Wednesday, April 15, 2009

The Problem With Cuba: They Don't Have Pandas

The thing about introducing bold, progressive policy is that you're never going to please everyone, not least the people whom the policy is meant to help. Case in point: President Obama's newly lifted restrictions on travel to Cuba for U.S. citizens who have family on the island. On both sides of the Cuba debate, one thing is clear: the policy is flawed, limited, and an (un)intentional endorsement of Fidel Castro's regime.

A fair enough point, so, can we talk about China for a minute and how we can't get enough of their trespasses on human rights? If we can court and applaud a regime that's one billion plus people strong and hell-bent on scorching the earth with contaminants and poisoning the world with lead-tainted products, we can surely extend an olive branch to our friends south of Miami.

You know what the problem with Cuba is? They don't have pandas. If they had cuddly, droopy eyed pandas then the US would be all over them. Alas, the island nation only has miles of sugar cane and tobacco.

People, would you like to go back to the Cold War and the Bay of Pigs fiasco?

Of course Barack isn't endorsing Castro's regime, he's not even saying that Castro was right all along. What our country is realizing, after forty years of misguided, stubborn policy, is that with 90 miles of water between the U.S. and Cuba, and lots of heartache on both sides of the divide, it's time for new thinking on the subject - and who better to guide that thinking than the U.S.? A conciliatory approach to foreign relations is not an admission of defeat, it's an acknowledgement of the fact that trying to work together toward coexistence is better than ignoring each other all together.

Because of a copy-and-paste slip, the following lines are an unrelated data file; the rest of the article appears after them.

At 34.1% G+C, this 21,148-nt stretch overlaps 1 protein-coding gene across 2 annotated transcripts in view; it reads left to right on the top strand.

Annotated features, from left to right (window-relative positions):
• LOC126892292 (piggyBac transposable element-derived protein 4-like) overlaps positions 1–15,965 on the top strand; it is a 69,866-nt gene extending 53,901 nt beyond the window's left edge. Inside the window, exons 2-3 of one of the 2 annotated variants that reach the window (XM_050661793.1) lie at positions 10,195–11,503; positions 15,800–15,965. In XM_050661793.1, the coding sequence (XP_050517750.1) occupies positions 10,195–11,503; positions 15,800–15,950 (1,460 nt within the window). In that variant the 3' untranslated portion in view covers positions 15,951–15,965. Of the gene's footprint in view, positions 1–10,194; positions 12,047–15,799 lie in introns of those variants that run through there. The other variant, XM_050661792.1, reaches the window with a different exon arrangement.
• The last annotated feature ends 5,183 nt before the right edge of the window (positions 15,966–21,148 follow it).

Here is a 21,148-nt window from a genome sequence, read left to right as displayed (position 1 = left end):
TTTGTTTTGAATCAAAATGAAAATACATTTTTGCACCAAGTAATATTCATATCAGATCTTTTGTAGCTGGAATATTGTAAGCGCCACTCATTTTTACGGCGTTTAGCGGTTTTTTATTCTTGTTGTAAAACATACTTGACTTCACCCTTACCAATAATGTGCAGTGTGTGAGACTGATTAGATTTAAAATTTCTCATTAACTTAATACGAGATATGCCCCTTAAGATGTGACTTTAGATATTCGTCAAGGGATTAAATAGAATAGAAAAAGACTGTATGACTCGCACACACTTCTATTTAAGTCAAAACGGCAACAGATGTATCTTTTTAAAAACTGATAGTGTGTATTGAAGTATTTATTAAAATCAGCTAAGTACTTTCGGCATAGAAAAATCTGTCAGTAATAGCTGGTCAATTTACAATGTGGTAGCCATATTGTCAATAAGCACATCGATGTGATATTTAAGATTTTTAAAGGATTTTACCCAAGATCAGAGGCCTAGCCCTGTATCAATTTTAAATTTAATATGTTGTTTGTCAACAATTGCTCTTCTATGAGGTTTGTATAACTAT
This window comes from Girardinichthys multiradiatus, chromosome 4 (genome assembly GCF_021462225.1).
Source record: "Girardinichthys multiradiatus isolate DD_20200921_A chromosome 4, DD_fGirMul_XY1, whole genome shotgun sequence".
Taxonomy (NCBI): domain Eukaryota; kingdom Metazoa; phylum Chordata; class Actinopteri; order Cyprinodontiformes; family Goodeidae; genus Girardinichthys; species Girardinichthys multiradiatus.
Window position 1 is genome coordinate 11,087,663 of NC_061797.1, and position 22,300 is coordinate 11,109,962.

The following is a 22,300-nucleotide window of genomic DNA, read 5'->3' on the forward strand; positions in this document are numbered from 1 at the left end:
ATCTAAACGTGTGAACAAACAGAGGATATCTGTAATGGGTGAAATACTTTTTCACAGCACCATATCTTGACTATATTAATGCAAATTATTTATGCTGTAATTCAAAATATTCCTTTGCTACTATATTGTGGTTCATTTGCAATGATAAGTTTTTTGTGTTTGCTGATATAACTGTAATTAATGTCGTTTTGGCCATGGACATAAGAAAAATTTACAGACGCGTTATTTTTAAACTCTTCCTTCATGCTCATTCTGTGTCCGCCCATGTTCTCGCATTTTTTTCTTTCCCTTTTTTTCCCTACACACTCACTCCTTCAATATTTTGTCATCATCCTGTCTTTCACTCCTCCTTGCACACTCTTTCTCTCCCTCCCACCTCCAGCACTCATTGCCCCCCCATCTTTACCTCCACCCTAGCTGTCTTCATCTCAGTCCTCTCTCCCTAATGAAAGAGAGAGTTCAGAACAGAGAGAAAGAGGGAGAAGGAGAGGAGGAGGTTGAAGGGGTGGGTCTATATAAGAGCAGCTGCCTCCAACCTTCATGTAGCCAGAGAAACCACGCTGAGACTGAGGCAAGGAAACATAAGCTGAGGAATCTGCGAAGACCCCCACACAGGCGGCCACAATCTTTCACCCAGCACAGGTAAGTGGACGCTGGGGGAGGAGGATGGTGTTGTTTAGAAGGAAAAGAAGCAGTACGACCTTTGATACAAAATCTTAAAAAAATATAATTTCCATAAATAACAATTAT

True, the Cuban government is going to impose a 30 percent tax on remittances - an exhorbitant fee for sure - but that's just grandstanding by La Revolucion in the wake of all this pro-USA sentiment that's likely resurged in the country now that the embargo is showing the first signs of easing up. I would expect for these fees to come down soon enough once the initial wave of media interest in this story dies down.

My take on the matter: it's time for a new point of view on Cuba. The US is finally seizing an opportunity to realign the thinking of the Western Hemisphere toward a pro-democracy, pro-US stance.


Anonymous said...

Did you know that the 1996 Helms-Burton law, which fortified and extended the embargo, was signed by none other than President Bill Clinton. Unfortunately, lifting the embargo won't be easy. It'll require an act of Congress. Frankly, I never believed the Castros really wanted the embargo lifted. It's not like they have all that much left holding their nationalist political show together. We'll see what concessions the Cuban government makes toward democratization. It's also high time Congress makes some moves toward solving once and for all Puerto Rico's political status. Puerto Rico's territorial status is still pretty


Anonymous said...

I'm sick of all this bs about Cuba. To your point, China is so much more of a problem but because we're in bed with them ecomonically, we'd never prevent Americans from travelling there. Do we really care whether Americans travel to Cuba or not? It's a tiny island.